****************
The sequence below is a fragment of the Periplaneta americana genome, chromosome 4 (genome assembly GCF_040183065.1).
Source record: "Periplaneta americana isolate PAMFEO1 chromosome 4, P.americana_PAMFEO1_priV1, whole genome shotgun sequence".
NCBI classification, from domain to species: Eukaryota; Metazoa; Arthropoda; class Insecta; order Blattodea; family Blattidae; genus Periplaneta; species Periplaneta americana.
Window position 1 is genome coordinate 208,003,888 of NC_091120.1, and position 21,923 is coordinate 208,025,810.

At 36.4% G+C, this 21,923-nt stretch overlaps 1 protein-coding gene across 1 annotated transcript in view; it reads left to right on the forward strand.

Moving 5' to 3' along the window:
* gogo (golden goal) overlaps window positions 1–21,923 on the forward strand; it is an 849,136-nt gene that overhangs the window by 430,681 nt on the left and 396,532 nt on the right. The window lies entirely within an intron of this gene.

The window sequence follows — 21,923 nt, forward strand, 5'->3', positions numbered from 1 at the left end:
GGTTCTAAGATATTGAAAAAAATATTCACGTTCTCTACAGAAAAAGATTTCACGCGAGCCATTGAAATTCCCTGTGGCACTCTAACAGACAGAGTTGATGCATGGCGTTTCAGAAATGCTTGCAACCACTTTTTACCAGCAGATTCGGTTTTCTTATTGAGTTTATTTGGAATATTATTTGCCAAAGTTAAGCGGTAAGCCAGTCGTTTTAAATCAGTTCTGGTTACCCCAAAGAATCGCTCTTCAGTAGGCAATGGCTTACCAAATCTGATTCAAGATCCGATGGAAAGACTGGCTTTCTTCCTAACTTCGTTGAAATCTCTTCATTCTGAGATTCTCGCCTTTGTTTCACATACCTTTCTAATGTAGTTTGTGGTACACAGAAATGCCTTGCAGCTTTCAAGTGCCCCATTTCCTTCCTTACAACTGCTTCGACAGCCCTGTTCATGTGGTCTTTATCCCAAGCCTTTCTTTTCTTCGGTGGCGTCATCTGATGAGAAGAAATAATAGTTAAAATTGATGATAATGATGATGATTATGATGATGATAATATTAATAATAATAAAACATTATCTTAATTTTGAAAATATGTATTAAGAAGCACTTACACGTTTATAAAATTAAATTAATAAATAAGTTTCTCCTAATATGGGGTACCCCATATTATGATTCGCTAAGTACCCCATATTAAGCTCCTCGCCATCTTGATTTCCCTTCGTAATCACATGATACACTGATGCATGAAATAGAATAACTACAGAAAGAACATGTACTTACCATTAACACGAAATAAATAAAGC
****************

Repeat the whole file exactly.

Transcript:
The sequence below is a fragment of the Periplaneta americana genome, chromosome 4 (genome assembly GCF_040183065.1).
Source record: "Periplaneta americana isolate PAMFEO1 chromosome 4, P.americana_PAMFEO1_priV1, whole genome shotgun sequence".
NCBI classification, from domain to species: Eukaryota; Metazoa; Arthropoda; class Insecta; order Blattodea; family Blattidae; genus Periplaneta; species Periplaneta americana.
Window position 1 is genome coordinate 208,003,888 of NC_091120.1, and position 21,923 is coordinate 208,025,810.

At 36.4% G+C, this 21,923-nt stretch overlaps 1 protein-coding gene across 1 annotated transcript in view; it reads left to right on the forward strand.

Moving 5' to 3' along the window:
* gogo (golden goal) overlaps window positions 1–21,923 on the forward strand; it is an 849,136-nt gene that overhangs the window by 430,681 nt on the left and 396,532 nt on the right. The window lies entirely within an intron of this gene.

The window sequence follows — 21,923 nt, forward strand, 5'->3', positions numbered from 1 at the left end:
GGTTCTAAGATATTGAAAAAAATATTCACGTTCTCTACAGAAAAAGATTTCACGCGAGCCATTGAAATTCCCTGTGGCACTCTAACAGACAGAGTTGATGCATGGCGTTTCAGAAATGCTTGCAACCACTTTTTACCAGCAGATTCGGTTTTCTTATTGAGTTTATTTGGAATATTATTTGCCAAAGTTAAGCGGTAAGCCAGTCGTTTTAAATCAGTTCTGGTTACCCCAAAGAATCGCTCTTCAGTAGGCAATGGCTTACCAAATCTGATTCAAGATCCGATGGAAAGACTGGCTTTCTTCCTAACTTCGTTGAAATCTCTTCATTCTGAGATTCTCGCCTTTGTTTCACATACCTTTCTAATGTAGTTTGTGGTACACAGAAATGCCTTGCAGCTTTCAAGTGCCCCATTTCCTTCCTTACAACTGCTTCGACAGCCCTGTTCATGTGGTCTTTATCCCAAGCCTTTCTTTTCTTCGGTGGCGTCATCTGATGAGAAGAAATAATAGTTAAAATTGATGATAATGATGATGATTATGATGATGATAATATTAATAATAATAAAACATTATCTTAATTTTGAAAATATGTATTAAGAAGCACTTACACGTTTATAAAATTAAATTAATAAATAAGTTTCTCCTAATATGGGGTACCCCATATTATGATTCGCTAAGTACCCCATATTAAGCTCCTCGCCATCTTGATTTCCCTTCGTAATCACATGATACACTGATGCATGAAATAGAATAACTACAGAAAGAACATGTACTTACCATTAACACGAAATAAATAAAGC